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A media study comparing two cinematic interpretations of Golding's Lord of the Flies: the Brook version (1960's) and the Harry Hook version (1990's). The two cinematic versions of William Golding's Lord of the Flies are very different

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"The Lord of the Flies" By William Golding A media study comparing two cinematic interpretations of Golding's Lord of the Flies: the Brook version (1960's) and the Harry Hook version (1990's). The two cinematic versions of William Golding's Lord of the Flies are very different. They still both deal dramatically with the basic theme, of a group of boys who have come from a strict and ordered background to becoming like savages, hunting, and killing like blood-thirsty animals. The book deals with issues which relate to the Cold War between the United States of America and Russia which is better reflected in the Brook version rather than the Harry Hook version. I generally think this is because at the time when the Brook version was made, the world was under nuclear threat which made it easier for people to understand the consequences of war and what devastation could be caused if a war was taking place. There are clear differences between the Peter Brook version of the film and the Hook version. Obviously the Hook version is more technical due to it being made at a later date. But there are also differences within the film which add to the drama and the suspense. One key difference is that Harry introduces us to a pilot in his version, whereas in Brook's version he sticks to the book and shows nothing about any pilot. Other main modifications that Harry Hook has made on the Brook version are not only changes in the text but in the group of boys which get stranded on the island. In the Brook version the boys are a group of young British public school boys, whereas in the newer version Hook has introduced us to a group of American cadets. Both of these are a good idea as the background of both groups of boys are the same more or less: follow strict regimes, are from ordered societies and also from much disciplined environments. ...read more.


The contrast between them is clearly shown when they both go to play in the sea. The first one to get undressed quickly and jump into the sea is Ralph whereas Piggy is the one that is very slow, cumbersome and finds it very awkward to get undressed. It comes to my attention that Ralph has maybe become a little less frightened at the aspect of being on the island. Piggy cannot go in the water "on a count of his asthma" according to his aunt at home and he tells Ralph this. Bringing up the subject of home and family again and the rules he has to follow. This individually for me sets up images in my mind of Piggy at home, and how scared he must be of losing anything that belongs to the old world. Hence the reason Piggy (the home bird in my eyes) keeps his uniform on as long as he physically can. Hook however has not only made it easier for the viewer to understand the uncertainty the boys have, but has also added further suspense and mystery to the establishing island scene by using a variety of different backgrounds, and using outlines of shapes of the forest and shadows. When we first see the boys entering the new found island, we are given a long shot and then the outline of a mountain, then instantly we are given a close up on the boy's faces so the fear and the nerves can be shown. It is almost as if the island is opening up and greeting them. Additionally the director has decided to continue using the blue background which I believe is suggesting that there is still uncertainty. Hook has furthermore made a decision to use silhouettes and a simple outline to build up more tension for the observer; additionally he keeps the boys as a group due to the fact of none of the boys actually being identified at that particular stage. ...read more.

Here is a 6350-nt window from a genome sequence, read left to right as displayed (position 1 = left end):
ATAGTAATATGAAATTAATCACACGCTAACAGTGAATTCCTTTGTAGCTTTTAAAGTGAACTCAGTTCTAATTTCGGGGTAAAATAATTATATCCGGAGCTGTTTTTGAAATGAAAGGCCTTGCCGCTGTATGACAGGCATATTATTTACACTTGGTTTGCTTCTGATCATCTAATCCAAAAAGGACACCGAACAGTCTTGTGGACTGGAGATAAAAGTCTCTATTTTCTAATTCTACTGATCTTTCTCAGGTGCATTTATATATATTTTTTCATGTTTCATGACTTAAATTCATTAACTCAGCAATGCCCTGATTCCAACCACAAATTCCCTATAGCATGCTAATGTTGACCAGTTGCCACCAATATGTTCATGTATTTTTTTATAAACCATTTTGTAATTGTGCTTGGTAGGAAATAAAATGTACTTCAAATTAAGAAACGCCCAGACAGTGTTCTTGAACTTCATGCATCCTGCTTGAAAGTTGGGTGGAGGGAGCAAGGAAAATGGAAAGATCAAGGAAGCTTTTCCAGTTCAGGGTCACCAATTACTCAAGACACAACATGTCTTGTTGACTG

is better because in the Hook version it is sometimes not apparent what the actors are saying due to them having a strong American accent. Whilst establishing the island Brook immediately puts images onto the screen which suggest Piggy is going to have difficulty coping with the forest with all the "creeper things." On the other hand Hook chooses to first show the protagonist of the play, Ralph. I generally believe the way Hook established the island was far better than Brooks for the simple reason the director of the colour version gets straight to the point of showing who the main characters are. As a modern viewer I think that Hook's interpretation is much more effective in capturing the main themes, and furthermore is more effective than the Brook version. I also believe that Hook stresses the point about the loss of identity more than the director of the black and white film does which adds to the tension and drama to the play. The issues which are brought up in the Hook's interpretation are more relevant to today by giving the film modern touches such as the glow stick, which makes the film far more easily to relate to. The disappointing side to the film is that in some areas the American accent can come over quite strong and can be difficult to understand. This is where I feel the Brook version is better due to the language and accent used. Conclusively I feel both films are giving out the message that laws and rules are definitely necessary to keep the darker side of human nature in line, when even all elements of civilization disappear on the island, the boys revert to a more primitive part of their nature, and they turn into savages and anarchy replaces democracy. Society holds everyone together and without civilization and rules, the boy's ideals, values, and basic ideas of what is right and wrong is forgotten, and the evils of human nature emerge. ?? ?? ?? ?? 1/11 Sarah Biggs 10 Red ...read more.

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